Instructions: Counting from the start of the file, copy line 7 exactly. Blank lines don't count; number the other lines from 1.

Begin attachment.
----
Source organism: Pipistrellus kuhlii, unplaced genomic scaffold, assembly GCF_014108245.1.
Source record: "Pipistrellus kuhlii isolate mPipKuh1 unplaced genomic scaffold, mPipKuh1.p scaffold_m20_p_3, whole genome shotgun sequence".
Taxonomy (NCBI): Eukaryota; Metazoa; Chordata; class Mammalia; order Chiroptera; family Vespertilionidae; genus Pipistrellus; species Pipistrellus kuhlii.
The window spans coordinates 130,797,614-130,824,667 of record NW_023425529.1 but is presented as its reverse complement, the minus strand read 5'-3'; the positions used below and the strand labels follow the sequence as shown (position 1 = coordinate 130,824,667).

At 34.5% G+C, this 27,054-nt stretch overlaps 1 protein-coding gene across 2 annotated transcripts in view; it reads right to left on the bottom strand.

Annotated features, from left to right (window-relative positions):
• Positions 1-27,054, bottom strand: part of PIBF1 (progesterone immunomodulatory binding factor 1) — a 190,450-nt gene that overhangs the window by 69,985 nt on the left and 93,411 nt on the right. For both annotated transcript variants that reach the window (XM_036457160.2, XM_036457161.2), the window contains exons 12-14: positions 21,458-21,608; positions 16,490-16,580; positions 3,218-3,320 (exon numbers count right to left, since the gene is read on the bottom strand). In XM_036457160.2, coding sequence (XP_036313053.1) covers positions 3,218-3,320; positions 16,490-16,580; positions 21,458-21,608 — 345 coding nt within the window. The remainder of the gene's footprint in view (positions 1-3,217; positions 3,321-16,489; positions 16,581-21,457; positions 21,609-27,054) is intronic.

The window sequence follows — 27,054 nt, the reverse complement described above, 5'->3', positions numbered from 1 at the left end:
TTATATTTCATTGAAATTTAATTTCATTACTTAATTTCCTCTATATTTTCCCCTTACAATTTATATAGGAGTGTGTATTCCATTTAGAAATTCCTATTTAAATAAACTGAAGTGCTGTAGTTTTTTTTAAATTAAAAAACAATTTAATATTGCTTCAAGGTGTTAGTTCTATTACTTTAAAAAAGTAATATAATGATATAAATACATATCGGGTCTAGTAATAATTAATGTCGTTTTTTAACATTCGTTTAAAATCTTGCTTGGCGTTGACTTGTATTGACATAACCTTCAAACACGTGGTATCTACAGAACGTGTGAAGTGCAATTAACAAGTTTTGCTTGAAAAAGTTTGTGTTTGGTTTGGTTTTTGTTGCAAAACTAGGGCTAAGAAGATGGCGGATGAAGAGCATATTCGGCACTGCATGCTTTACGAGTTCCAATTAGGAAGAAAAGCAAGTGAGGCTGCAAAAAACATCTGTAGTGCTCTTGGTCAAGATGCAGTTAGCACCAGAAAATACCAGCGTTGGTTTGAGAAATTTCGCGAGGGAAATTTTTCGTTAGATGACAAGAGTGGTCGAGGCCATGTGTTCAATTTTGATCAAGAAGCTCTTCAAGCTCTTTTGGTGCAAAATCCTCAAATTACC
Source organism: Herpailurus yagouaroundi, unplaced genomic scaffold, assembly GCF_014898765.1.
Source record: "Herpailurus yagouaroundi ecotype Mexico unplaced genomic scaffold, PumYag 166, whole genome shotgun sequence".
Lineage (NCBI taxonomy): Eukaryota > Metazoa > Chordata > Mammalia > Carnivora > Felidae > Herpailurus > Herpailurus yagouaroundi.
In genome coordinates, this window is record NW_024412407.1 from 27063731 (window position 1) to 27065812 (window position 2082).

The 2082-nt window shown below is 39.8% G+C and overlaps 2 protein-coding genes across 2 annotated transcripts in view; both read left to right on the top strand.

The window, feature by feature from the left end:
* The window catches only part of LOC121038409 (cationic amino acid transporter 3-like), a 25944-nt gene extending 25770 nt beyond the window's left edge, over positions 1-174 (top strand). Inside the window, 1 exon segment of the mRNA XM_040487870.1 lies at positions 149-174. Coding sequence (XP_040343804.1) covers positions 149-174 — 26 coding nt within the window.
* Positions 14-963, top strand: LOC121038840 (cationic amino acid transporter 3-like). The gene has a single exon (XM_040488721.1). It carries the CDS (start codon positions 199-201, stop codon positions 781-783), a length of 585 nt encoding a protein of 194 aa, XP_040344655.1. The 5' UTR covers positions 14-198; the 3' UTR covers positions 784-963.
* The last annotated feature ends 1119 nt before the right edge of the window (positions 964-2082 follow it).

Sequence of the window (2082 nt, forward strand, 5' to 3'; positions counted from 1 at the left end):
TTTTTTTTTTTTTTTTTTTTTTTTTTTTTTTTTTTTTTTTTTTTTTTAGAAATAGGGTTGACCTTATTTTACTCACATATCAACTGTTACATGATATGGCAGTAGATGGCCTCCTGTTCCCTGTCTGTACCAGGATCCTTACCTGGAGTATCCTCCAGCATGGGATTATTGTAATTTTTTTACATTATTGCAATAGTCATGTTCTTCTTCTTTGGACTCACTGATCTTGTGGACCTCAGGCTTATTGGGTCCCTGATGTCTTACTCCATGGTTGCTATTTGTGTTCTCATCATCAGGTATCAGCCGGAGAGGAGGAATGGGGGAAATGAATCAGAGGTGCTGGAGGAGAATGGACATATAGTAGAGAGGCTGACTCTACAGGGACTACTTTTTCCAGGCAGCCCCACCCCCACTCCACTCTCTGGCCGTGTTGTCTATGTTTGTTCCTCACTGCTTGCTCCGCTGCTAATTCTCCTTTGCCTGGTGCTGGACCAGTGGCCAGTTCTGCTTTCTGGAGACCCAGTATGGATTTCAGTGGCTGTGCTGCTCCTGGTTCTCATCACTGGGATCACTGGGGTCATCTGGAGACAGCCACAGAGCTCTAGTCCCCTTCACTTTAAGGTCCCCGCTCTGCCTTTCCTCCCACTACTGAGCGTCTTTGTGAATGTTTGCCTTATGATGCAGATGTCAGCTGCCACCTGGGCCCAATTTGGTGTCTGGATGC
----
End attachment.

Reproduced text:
• Positions 1-27,054, bottom strand: part of PIBF1 (progesterone immunomodulatory binding factor 1) — a 190,450-nt gene that overhangs the window by 69,985 nt on the left and 93,411 nt on the right. For both annotated transcript variants that reach the window (XM_036457160.2, XM_036457161.2), the window contains exons 12-14: positions 21,458-21,608; positions 16,490-16,580; positions 3,218-3,320 (exon numbers count right to left, since the gene is read on the bottom strand). In XM_036457160.2, coding sequence (XP_036313053.1) covers positions 3,218-3,320; positions 16,490-16,580; positions 21,458-21,608 — 345 coding nt within the window. The remainder of the gene's footprint in view (positions 1-3,217; positions 3,321-16,489; positions 16,581-21,457; positions 21,609-27,054) is intronic.